The Food:

Although the emphasis is clearly on classic American homecooking, Clinton Street Baking Company’s menu is also populated with comfort food from across the globe, from a handful of different burgers and the fried chicken and waffles, to vegetable enchiladas, spaghetti carbonara, and fish and chips. And of course let’s not neglect the only slightly slightly reduced breakfast section. Sarah and I briefly toyed with the idea of fish and chips as our other entree, but ultimately thought it would be a strange combination with the obligatory pancakes. We settled on the Huevos Rancheros to make a full breakfast-for-dinner-play, crossing the spectrum of savory and sweet brunch items. For our pancake order we chose Banana Walnut Pancakes over the Blueberry Pancakes and the special pancake of the day, Chocolate Chunk. As classic as blueberry pancakes are, I’ll choose a banana over a berry any day of the week, and I won’t apologize for it. Perhaps the more shocking move was passing over the chocolate option, but I thought I’d be missing out on the authentic CSB experience if I picked the special over one of the menu’s mainstays. Oh, and just in case we weren’t truly embracing our full carbohydrate potential, we also ordered a side of sweet potato fries. You know, to get our veggies in.

I see your bread basket and raise you some complimentary mini biscuits.

I see your bread basket and raise you some complimentary mini biscuits.

Our meal started with a complimentary plate of miniature biscuits, a pleasant surprise, as I’m always excited to see a bread basket that contains more than plain old sliced Italian bread. We got four biscuits for the two of us, which was generous considering the carbo-loading we were about to engage in. The bad news is that the biscuits were served only with a few regular foil-wrapped pats of butter (“what, no homechurned strawberry butter?” the bourgeois brunch snob in me cries out), and arrived firmly at room temperature. Even so, they still had a great creamy, rich flavor, and had the right slightly crumbly texture, so I actually didn’t feel the need to put butter them further. CSB’s biscuits would definitely have been significantly stronger if warmed — but as they were served, they were just average. (I do recognize that I may be especially biased at this point in time, given my recent fantastic biscuit encounters at Good Enough to Eat and Cafeteria.)

The Huevos Rancheros -- well cooked, but undercut by a lackluster tortilla.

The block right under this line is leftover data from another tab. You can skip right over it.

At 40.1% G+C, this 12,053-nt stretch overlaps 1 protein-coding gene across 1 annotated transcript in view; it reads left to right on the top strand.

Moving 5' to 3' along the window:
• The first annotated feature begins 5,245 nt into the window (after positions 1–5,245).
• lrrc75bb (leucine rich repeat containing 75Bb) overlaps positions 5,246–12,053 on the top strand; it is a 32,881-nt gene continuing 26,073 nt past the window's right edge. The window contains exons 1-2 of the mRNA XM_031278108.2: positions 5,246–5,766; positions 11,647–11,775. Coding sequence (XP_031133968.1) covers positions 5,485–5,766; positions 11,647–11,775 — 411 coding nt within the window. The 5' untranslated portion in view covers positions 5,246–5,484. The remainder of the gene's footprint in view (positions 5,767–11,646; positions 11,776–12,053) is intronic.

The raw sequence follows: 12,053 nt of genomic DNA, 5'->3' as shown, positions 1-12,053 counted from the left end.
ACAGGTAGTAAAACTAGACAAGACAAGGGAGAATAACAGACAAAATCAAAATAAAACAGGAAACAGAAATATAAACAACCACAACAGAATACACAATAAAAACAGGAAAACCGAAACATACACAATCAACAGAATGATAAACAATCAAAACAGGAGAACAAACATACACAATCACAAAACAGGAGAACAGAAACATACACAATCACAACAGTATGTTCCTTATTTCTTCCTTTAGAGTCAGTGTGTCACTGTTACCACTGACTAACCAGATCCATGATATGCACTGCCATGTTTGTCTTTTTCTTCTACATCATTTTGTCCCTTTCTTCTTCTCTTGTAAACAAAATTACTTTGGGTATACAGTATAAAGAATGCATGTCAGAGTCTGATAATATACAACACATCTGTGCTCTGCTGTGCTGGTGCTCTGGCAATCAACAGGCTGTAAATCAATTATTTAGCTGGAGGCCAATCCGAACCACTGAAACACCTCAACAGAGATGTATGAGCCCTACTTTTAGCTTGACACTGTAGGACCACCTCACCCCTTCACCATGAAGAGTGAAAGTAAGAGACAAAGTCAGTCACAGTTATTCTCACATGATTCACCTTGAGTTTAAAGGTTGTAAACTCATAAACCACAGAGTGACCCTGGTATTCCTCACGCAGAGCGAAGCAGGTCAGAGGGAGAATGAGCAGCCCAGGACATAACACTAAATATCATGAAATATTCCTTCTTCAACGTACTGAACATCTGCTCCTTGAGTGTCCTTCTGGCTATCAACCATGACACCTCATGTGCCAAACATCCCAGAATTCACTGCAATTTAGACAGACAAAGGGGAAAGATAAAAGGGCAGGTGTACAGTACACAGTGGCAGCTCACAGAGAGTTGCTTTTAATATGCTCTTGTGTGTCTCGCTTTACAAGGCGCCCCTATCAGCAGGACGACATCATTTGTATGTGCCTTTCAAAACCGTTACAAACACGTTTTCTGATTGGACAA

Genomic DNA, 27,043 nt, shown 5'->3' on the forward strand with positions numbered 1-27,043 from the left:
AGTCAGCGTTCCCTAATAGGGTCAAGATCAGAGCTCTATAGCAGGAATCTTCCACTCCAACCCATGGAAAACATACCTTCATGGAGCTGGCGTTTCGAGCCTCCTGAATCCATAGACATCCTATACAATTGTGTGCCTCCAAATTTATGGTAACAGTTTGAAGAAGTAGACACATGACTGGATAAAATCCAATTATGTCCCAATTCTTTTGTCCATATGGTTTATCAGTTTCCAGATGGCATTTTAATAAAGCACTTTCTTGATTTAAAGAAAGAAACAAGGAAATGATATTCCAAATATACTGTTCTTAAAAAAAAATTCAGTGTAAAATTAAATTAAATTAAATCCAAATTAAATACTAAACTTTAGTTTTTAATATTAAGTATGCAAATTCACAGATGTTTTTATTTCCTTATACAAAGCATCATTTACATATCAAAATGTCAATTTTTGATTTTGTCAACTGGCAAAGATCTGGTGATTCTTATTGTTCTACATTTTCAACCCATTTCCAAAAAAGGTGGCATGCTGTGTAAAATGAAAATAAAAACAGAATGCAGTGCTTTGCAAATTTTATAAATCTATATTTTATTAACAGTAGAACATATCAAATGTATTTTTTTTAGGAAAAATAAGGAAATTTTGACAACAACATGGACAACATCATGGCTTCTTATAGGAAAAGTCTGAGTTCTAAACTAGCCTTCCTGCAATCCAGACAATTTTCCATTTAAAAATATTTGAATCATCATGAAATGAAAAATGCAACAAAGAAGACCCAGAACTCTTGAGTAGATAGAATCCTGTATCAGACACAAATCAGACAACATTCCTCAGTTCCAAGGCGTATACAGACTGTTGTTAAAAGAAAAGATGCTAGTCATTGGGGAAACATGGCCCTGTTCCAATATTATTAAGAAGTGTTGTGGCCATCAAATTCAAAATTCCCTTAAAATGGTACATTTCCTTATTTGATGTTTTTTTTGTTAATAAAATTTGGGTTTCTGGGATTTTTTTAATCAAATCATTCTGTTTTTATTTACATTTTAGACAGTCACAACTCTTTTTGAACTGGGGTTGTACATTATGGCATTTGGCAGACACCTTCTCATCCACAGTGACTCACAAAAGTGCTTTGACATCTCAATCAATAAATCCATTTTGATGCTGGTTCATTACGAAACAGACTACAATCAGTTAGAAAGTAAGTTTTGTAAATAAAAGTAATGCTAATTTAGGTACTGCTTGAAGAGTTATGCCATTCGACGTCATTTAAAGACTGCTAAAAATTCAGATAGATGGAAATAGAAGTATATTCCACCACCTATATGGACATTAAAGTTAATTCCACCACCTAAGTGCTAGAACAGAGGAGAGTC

The Huevos Rancheros — well cooked, but undercut by a lackluster tortilla.

The Huevos Rancheros was also a solid dish, but as Sarah agreed, would have been a bit underwhelming if ordered as someone’s sole entree. The sunny-side-up eggs had yolks that broke open with ease, and I really enjoyed the variety of condiments that were served under the eggs and cheese — soft red beans, alternately spicy and cool jalapeno sour cream, salsa picante, and guacamole. What prevented the dish from truly succeeding was its tortilla base. The tortilla seemed barely touched, floppy and dry on the outside, and flavorlessly soggy in the middle under those semisoft toppings. What really clinches a good huevos rancheros is the textural contrast of a crunchy tortilla paired up with the loose eggs and condiments. CSB’s version had all the right ingredients, but had a weak foundation that undermined the overall dish.

Sweet Potato Fries -- perhaps a little random given the rest of our meal, but still deftly cooked and delicious.

Sweet Potato Fries — perhaps a little random given the rest of our meal, but still deftly cooked and delicious.

Although seemingly a little off-theme, the sweet potato fries were very well done, and ended up working wonderfully with our meal (pro tip — try dipping them in the maple butter that comes with the pancakes). I like my sweet potato fries even softer than my preferred model of thick-cut, starchy french fries, mostly because I adore the pure, unadulterated taste of sweet potato. (In fact, I will frequently just roast a sweet potato for dinner with a little salt and pepper, or even cinnamon. Sweet potato and avocado — also a killer combination.) CSB’s sweet potato fries were thin cut in varying shapes and sizes that suggests  they were handcut. Some were slightly charred on the ends, giving a nice crunch go to with the more mushy (in a good way) middle. They were served with ketchup, but I actually don’t particularly enjoy ketchup with my sweet potatoes, and so like the hot sauce that came with the huevos, I largely ignored the condiments (mostly because I’m a spice-wuss).

Banana Walnut Pancakes -- a wake up call for pancake enthusiasts.

Banana Walnut Pancakes — a wake up call for pancake enthusiasts.